Biden Celebrates St. Patrick’s Day with Ireland’s Prime Minister

Biden Celebrates St. Patrick’s Day with Ireland’s Prime Minister

WASHINGTON — The first clue Friday was the fountain in front of the White House, which flowed a bright kelly green.

There was also the green tie and shamrocks in the breast pocket of the jacket President Biden wore to greet Leo Varadkar, Ireland’s Prime Minister or Taoiseach, on his traditional St Patrick’s Day visit. Not to mention the confirmation of Mr Biden’s visit to Ireland next month.

But the real proof that the Oval Office is manned by a supremely proud Irish-American was Mr. Biden’s own tweet, describing his heritage as the “great-great-grandson of the Blewitts of County Mayo and the Finnegans of County Mayo.” County Louth” noted.

“As the proud son of Catherine Eugenia Finnegan Biden – I wish you all a very happy St. Patrick’s Day,” the President wrote.

Mr. Biden is only the second Irish Catholic to occupy the White House, after John F. Kennedy. (Ronald Reagan, who was also Irish-American, beat him by more than 40 years.) But the current president is perhaps most unabashedly proud of his Irish roots, often saying he inherited his “Irish values” from his mother , who told him to treat people with respect and dignity.

His mother also told him not to bow to the Queen of England, advice he took on two meetings with the monarch, first as Senator and later as President.

But if there have been some Irish-English family tensions in Mr Biden’s past, he has also been an ardent supporter of efforts to secure peace in Northern Ireland. The treaty that provided the framework for that peace, known as the Good Friday Agreement, turns 25 this year and will serve as the reason for Mr Biden’s first visit to Ireland as President in April.

“I promise you we will roll out the red carpet and it will be a visit like no other,” Mr. Varadkar told the President ahead of their meeting in the Oval Office on Friday. “Everyone’s looking forward to it.”

That includes Mr. Biden.

The west wing has been looking forward to the President’s expected visit in the spring for months. The official announcement came only after some ongoing disputes over power-sharing in the countries were settled, but Mr Biden has made it clear in recent days that he plans to make the trip to mark the Good Friday anniversary.

Advisors and reporters await a vertiginous president as he returns to his ancestral homeland for the first time since assuming the post he has sought for decades. On Friday, speaking with lawmakers on Capitol Hill for the annual St Patrick’s Day luncheon, Mr Biden recalled a previous visit to meet his extended family members in Ireland.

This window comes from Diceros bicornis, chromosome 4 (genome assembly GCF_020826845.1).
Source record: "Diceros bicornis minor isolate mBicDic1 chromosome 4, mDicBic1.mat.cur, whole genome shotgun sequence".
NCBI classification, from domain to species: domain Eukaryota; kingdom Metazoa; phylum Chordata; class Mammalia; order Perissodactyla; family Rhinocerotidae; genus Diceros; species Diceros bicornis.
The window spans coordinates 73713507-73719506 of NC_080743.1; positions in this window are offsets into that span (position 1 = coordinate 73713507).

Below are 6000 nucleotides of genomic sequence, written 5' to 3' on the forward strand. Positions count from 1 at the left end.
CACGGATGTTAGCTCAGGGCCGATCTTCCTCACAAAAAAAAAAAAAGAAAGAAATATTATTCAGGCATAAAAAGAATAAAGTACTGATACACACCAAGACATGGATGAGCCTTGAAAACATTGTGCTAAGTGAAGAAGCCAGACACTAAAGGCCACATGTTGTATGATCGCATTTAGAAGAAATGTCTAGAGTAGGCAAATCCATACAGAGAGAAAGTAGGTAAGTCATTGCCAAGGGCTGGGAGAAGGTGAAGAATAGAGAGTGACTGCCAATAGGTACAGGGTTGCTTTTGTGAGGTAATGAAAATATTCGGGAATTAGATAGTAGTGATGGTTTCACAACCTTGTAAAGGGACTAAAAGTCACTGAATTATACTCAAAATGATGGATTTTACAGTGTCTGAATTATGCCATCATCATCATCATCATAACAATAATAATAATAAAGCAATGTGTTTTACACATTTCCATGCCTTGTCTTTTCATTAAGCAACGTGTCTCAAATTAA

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“It was a great, a great experience,” he said, joking that he met a lot of distant relatives who “weren’t actually in jail.”

He remembered his grandfather telling him that “the best drop of blood in you is Irish”. But it was another of his grandfather’s maxims that may have helped him thrive amid the bitterness and division of his campaigns.

“Joey, never bend, never bow, never kneel, never give in,” Mr. Biden recalled. “Never.”

The President was introduced at lunch by his host, Speaker of the House Kevin McCarthy, another Irish-American politician and Mr Biden’s main opponent in Washington.

Mr. McCarthy struck a particularly warm note in his introduction, saying that he wanted to have with Mr. Biden the kind of productive relationship that former Speaker Thomas P. O’Neill Jr., also Irish-American, had with Mr. Reagan had.

“Our goals can be the same,” McCarthy said. “That we put this country first.”

It may take more than Irish luck to achieve this at a time of fierce dissent and division in Washington – and a presidential election less than two years away. But Mr Biden tried to match Mr McCarthy’s optimism.

Mr. Biden uttered a phrase that is unlikely to be used very much in the coming days, saying, “I agree with the speaker.”

“There’s no reason we can’t find common ground,” Biden said. “There’s no reason why we can’t hope to change this direction, which is driving the extremes in both parties.”

Friday night, Mr. Biden hosted a shamrock presentation and reception for Mr. Varadkar and others at the White House, capping a day of celebration of the Irish.

The Irish Prime Minister commended the United States for standing by Ireland throughout its history, citing support from Democratic presidents such as Jimmy Carter and Republican presidents such as Mr. Reagan.

But, he said, Mr. Biden is special.

“As we know, every American president is a little Irish on St. Patrick’s Day,” Mr. Varadkar told guests in the East Room of the White House. “But some are more Irish than others. And I think it’s fair to say that today we celebrate our national day with a President who is unmistakably a son of Ireland.”